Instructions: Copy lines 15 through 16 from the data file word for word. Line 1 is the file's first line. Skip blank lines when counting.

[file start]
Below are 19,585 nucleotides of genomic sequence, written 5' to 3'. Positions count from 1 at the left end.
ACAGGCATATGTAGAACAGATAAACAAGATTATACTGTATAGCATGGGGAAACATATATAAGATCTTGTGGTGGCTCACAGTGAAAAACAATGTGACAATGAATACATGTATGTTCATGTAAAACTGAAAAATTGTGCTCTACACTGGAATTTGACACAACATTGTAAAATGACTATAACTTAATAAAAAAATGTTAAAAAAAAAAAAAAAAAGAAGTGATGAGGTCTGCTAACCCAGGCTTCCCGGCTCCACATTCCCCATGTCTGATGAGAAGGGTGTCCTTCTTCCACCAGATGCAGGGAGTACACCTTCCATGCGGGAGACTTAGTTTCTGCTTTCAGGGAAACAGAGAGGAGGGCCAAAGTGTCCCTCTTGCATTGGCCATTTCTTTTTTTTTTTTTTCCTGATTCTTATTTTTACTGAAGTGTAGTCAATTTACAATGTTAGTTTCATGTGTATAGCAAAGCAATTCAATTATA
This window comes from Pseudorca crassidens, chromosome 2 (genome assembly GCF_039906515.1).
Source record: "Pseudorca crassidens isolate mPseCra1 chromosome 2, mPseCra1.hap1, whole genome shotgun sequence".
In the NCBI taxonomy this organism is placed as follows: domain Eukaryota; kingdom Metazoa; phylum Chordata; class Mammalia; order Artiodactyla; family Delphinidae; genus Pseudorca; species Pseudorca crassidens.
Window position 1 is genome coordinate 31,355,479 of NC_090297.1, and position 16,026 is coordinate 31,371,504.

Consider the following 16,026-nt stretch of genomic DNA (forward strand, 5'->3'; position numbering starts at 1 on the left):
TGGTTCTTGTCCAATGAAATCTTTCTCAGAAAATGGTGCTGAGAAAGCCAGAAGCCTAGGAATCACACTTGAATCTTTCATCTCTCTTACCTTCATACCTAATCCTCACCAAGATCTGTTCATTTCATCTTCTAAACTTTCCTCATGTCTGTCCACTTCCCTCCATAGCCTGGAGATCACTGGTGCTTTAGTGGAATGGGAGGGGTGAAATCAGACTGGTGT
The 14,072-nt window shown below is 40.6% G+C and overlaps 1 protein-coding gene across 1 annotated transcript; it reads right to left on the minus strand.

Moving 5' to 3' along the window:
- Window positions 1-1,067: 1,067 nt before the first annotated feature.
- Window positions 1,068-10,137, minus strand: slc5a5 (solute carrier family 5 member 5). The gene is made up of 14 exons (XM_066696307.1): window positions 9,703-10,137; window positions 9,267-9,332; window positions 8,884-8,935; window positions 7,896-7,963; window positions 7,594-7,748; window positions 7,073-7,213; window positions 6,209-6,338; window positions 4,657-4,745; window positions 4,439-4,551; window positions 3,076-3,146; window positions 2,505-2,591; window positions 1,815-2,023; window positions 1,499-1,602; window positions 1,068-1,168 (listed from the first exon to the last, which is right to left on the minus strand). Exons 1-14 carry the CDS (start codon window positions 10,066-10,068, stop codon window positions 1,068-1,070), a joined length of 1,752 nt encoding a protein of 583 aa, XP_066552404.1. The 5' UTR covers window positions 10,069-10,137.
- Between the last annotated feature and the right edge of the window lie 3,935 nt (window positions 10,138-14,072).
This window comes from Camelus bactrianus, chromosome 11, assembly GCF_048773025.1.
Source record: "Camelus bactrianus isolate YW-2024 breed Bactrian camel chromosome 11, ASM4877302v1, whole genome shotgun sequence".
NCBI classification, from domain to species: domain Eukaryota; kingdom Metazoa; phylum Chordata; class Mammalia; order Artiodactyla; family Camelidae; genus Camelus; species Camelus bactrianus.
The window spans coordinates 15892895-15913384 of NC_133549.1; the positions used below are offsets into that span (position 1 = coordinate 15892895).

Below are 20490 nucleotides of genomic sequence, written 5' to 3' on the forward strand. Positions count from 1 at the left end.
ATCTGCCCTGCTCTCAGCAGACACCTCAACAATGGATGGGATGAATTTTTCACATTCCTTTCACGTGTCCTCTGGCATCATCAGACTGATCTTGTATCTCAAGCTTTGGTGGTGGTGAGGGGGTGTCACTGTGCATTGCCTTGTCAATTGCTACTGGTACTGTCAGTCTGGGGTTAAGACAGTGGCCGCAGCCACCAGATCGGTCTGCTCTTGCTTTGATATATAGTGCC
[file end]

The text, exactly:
Source record: "Camelus bactrianus isolate YW-2024 breed Bactrian camel chromosome 11, ASM4877302v1, whole genome shotgun sequence".
NCBI classification, from domain to species: domain Eukaryota; kingdom Metazoa; phylum Chordata; class Mammalia; order Artiodactyla; family Camelidae; genus Camelus; species Camelus bactrianus.